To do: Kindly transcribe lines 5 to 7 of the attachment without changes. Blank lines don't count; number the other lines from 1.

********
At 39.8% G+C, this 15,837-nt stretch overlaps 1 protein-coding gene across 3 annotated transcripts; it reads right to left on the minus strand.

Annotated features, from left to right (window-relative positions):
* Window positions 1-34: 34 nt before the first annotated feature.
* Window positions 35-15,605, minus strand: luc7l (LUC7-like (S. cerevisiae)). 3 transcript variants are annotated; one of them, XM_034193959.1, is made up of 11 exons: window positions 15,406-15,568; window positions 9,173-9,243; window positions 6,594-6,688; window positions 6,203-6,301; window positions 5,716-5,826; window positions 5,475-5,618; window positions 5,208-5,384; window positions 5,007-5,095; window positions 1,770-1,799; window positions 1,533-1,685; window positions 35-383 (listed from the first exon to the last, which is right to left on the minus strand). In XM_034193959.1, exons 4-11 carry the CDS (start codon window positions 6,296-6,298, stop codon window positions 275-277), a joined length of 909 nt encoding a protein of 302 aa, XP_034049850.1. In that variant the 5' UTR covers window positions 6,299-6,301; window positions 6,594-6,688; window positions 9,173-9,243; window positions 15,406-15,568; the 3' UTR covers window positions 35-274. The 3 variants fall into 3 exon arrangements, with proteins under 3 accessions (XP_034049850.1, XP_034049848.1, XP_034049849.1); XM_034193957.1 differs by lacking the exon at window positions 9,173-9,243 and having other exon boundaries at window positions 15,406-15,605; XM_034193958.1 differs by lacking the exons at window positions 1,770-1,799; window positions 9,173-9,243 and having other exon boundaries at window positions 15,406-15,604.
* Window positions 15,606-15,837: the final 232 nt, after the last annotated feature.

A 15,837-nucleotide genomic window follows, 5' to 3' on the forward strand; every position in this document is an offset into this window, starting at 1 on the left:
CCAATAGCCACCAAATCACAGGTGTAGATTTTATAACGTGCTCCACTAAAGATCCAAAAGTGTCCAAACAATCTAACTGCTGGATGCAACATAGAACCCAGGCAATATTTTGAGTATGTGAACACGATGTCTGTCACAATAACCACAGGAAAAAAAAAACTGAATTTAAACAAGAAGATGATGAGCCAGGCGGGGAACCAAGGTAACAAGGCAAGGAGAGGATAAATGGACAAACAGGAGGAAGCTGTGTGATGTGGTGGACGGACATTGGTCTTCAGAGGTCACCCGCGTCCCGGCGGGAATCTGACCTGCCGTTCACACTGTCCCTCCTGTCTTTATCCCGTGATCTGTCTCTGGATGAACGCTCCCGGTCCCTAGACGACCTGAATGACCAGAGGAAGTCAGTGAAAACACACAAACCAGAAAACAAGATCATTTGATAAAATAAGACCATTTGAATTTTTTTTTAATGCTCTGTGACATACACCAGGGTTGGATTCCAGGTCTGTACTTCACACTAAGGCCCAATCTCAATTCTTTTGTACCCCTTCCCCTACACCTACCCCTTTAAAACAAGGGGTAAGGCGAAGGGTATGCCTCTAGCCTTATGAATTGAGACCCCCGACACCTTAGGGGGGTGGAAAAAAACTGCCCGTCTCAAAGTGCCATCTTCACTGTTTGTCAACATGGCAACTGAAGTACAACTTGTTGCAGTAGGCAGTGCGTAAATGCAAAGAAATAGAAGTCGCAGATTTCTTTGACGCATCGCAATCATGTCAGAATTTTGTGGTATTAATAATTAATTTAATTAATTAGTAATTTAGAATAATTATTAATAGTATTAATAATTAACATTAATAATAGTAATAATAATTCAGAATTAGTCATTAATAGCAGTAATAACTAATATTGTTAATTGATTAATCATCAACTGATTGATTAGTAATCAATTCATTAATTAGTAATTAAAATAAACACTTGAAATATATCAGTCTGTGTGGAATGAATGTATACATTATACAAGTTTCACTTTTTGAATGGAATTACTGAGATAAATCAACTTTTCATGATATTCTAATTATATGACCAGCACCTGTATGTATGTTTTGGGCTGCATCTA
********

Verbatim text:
* Window positions 15,606-15,837: the final 232 nt, after the last annotated feature.

A 15,837-nucleotide genomic window follows, 5' to 3' on the forward strand; every position in this document is an offset into this window, starting at 1 on the left:
CCAATAGCCACCAAATCACAGGTGTAGATTTTATAACGTGCTCCACTAAAGATCCAAAAGTGTCCAAACAATCTAACTGCTGGATGCAACATAGAACCCAGGCAATATTTTGAGTATGTGAACACGATGTCTGTCACAATAACCACAGGAAAAAAAAAACTGAATTTAAACAAGAAGATGATGAGCCAGGCGGGGAACCAAGGTAACAAGGCAAGGAGAGGATAAATGGACAAACAGGAGGAAGCTGTGTGATGTGGTGGACGGACATTGGTCTTCAGAGGTCACCCGCGTCCCGGCGGGAATCTGACCTGCCGTTCACACTGTCCCTCCTGTCTTTATCCCGTGATCTGTCTCTGGATGAACGCTCCCGGTCCCTAGACGACCTGAATGACCAGAGGAAGTCAGTGAAAACACACAAACCAGAAAACAAGATCATTTGATAAAATAAGACCATTTGAATTTTTTTTTAATGCTCTGTGACATACACCAGGGTTGGATTCCAGGTCTGTACTTCACACTAAGGCCCAATCTCAATTCTTTTGTACCCCTTCCCCTACACCTACCCCTTTAAAACAAGGGGTAAGGCGAAGGGTATGCCTCTAGCCTTATGAATTGAGACCCCCGACACCTTAGGGGGGTGGAAAAAAACTGCCCGTCTCAAAGTGCCATCTTCACTGTTTGTCAACATGGCAACTGAAGTACAACTTGTTGCAGTAGGCAGTGCGTAAATGCAAAGAAATAGAAGTCGCAGATTTCTTTGACGCATCGCAATCATGTCAGAATTTTGTGGTATTAATAATTAATTTAATTAATTAGTAATTTAGAATAATTATTAATAGTATTAATAATTAACATTAATAATAGTAATAATAATTCAGAATTAGTCATTAATAGCAGTAATAACTAATATTGTTAATTGATTAATCATCAACTGATTGATTAGTAATCAATTCATTAATTAGTAATTAAAATAAACACTTGAAATATATCAGTCTGTGTGGAATGAATGTATACATTATACAAGTTTCACTTTTTGAATGGAATTACTGAGATAAATCAACTTTTCATGATATTCTAATTATATGACCAGCACCTGTATGTATGTTTTGGGCTGCATCTA